Process Fouls. When you sue your plumber over a disputed $50 invoice, before deciding who wins, the judge is required to jump through some minor constitutional hoops like actually hearing evidence (as opposed to press reports), holding hearings, and reading and understanding the briefs filed and the laws at issue. Judge Taylor appears to have taken none of these rudimentary steps before issuing one of the most sweeping wartime legal rulings in our nation’s history. Experts on both sides agree it is impossible to decide the crucial Fourth and First Amendment issues in this case without detailed, factual knowledge of precisely what the government is doing (see, e.g., the brief I filed with the Washington Legal Foundation, at www.morgancunningham.net, and the excellent testimony of David Kris, at http://www.fas.org/irp/congress/2006_hr/index.html). Judge Taylor apparently needs no more facts than what she reads in the papers.

Worse, the judge clearly failed to do enough homework to understand the Foreign Intelligence Surveillance Act itself, much less the Fourth Amendment. She gets basic provisions of the statute itself wrong, e.g., apparently believing that a provision explicitly dealing with foreign agent/non-U.S. persons communications constitutes an “exception? to FISA’s warrant requirements. She also seems to make the elementary and fatal mistake made by many commentators, that the government can, under FISA, listen in on conversations for 72 hours without meeting FISA’s substantive and procedural tests. This is simply false. NSA cannot lawfully, under FISA, listen to a single syllable of a covered communication until it can prove to the Attorney General (usually in writing) that it can jump through each and every one of FISA’s procedural and substantive hoops. These basic errors could have been corrected had the court bothered to gather any evidence or hold substantive hearings.

More worrisome still are the judge’s breathtaking mistakes in analyzing the Fourth and First Amendments—errors that would earn our first-year law student an “F.? Here’s one of several examples: The judge asserts that the Fourth Amendment, in all cases, “requires prior warrants for any reasonable search, based upon prior-existing probable cause.? She cites no legal authority whatsoever for this colossal misstatement of the law, because none exists. Instead, there are numerous situations where our courts have found no prior warrant is required, so long as a search is “reasonable.? Fatal to her position is the very Supreme Court case she herself cites. This landmark 1972 electronic-surveillance decision, the Keith case, makes clear that, though it establishes a warrant requirement for purely domestic security cases (decidedly not what the TSP is, raising the alarming possibility the judge may think the TSP is a “domestic? program), the Fourth Amendment does not always require a prior warrant for government searches. Rather, the need for warrants depends on a balancing of the government’s legitimate needs, such as protecting us from attack, against other constitutional interests.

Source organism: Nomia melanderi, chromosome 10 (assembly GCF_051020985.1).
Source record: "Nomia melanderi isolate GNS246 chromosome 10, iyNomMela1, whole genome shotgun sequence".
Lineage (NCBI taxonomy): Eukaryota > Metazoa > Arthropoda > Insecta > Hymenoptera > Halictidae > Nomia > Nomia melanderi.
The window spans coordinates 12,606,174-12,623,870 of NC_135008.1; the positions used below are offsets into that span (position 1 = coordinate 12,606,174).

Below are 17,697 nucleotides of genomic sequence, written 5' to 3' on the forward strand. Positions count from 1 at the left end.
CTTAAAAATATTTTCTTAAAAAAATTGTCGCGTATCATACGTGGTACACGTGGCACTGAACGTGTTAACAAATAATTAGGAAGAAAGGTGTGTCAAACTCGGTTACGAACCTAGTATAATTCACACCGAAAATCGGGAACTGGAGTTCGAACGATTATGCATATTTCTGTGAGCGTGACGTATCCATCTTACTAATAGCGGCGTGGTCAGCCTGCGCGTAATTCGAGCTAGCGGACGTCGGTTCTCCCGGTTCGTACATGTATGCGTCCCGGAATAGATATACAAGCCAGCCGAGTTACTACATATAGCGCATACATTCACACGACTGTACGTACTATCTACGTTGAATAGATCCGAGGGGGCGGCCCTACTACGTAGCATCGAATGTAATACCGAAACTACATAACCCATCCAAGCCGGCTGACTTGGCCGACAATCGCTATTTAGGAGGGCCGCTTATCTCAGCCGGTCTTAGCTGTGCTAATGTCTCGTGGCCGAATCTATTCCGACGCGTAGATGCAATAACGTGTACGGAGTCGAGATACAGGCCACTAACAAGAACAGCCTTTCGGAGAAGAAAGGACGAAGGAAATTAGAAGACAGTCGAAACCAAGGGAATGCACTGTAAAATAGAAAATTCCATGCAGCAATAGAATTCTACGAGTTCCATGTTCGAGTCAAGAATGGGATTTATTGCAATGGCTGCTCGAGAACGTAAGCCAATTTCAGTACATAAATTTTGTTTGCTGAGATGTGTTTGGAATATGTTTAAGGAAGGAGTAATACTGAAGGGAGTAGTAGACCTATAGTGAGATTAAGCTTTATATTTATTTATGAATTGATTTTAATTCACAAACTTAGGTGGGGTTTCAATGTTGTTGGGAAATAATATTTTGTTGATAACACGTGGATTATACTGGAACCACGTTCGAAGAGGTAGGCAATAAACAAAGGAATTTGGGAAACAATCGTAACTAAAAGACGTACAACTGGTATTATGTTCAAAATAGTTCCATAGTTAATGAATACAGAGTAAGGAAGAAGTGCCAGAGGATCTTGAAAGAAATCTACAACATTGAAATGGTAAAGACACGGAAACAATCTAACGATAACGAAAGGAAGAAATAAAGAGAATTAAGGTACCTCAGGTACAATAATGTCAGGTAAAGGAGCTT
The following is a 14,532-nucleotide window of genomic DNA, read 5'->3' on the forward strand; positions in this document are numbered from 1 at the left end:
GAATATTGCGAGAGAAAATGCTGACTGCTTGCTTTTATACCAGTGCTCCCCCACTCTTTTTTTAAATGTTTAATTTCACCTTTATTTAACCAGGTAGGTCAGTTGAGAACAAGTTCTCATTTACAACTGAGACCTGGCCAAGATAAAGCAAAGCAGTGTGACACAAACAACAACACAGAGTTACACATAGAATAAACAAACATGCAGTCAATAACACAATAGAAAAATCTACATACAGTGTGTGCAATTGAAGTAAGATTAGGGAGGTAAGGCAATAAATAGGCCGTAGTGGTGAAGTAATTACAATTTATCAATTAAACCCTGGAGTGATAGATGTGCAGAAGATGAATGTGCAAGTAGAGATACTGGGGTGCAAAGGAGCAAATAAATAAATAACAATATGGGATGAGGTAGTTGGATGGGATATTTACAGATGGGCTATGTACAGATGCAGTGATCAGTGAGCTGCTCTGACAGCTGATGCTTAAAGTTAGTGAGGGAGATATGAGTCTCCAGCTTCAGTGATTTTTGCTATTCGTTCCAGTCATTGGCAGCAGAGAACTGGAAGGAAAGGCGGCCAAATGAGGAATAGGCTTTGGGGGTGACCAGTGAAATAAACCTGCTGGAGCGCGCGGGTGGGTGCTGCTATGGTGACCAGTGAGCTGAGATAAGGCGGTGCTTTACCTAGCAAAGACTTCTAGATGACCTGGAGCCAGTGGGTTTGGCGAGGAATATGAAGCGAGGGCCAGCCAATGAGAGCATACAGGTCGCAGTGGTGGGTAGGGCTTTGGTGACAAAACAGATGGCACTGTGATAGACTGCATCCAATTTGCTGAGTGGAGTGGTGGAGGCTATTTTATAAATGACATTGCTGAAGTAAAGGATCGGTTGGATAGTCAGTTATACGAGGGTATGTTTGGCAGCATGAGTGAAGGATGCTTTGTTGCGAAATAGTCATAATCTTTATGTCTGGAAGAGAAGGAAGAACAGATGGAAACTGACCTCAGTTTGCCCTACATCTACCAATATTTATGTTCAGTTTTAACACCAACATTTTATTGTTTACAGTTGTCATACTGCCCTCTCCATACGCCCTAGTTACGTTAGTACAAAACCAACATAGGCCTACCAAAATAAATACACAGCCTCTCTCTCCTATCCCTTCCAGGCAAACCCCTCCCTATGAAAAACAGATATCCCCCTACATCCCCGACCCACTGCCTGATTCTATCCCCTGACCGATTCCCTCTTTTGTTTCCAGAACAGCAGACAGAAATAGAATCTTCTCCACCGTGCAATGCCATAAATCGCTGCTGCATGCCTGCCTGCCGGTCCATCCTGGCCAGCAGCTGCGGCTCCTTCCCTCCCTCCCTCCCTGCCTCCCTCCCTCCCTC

Lest there be any doubt as to whether Keith supported Judge Taylor’s view about the warrant requirement for communications with overseas terrorist groups, the Keith court stated that “the instant case requires no judgment on the scope of the President’s surveillance power with respect to the activities of foreign powers, within or without this country.?

While Keith at least left open the question, a post-FISA case, also cited by Judge Taylor herself (In re Falvey), could not have more clearly dispensed with her claimed warrant requirement: “When, therefore, the President has, as his primary purpose, the accumulation of foreign intelligence information, his exercise of Article II power to conduct foreign affairs is not constitutionally hamstrung by the need to obtain prior judicial approval before engaging in wiretapping.?

Apparently Judge Taylor failed to read that portion of the Falvey opinion. She makes similarly striking mistakes on the issues of standing and separation-of-powers. Which brings us to the heart of the problem with the judge’s missive.

Ignoring Contrary Authority. Under legal-ethics rules, deliberately failing to call to a court’s attention legal authority contrary to one’s position is grounds for disciplinary action. In addition to the above, here are several more examples of this unpardonable legal sin in Judge Taylor’s opinion.

Appeals Court Cherry-Picking. The judge relies heavily on the D. C. Circuit Court of Appeals plurality (less than majority) opinion in Zweibon v. Mitchell. That case suggests in dicta (language not necessary to decide the case, and, therefore, of no precedential value) that all electronic surveillance, even for foreign intelligence involving an overseas connection, may require prior warrants. Judge Taylor fails to mention, however, that, while Zweibon didn’t actually reach this question, the Foreign Intelligence Surveillance Court of Review (the appellate court set up explicitly to have the foreign-intelligence and national-security expertise Judge Taylor clearly lacks) did. Here’s what it said (in 2002): “[A]ll . . . courts to have decided the issue, held the President did have inherent authority to conduct warrantless searches to obtain foreign intelligence information.’

Utterly ignoring this 2002 FISA Court of Review opinion, as well as the numerous 1970s-’80s federal appeals and district court decisions directly opposed to her position, Judge Taylor offers instead an extended discussion of a 1765 case from England.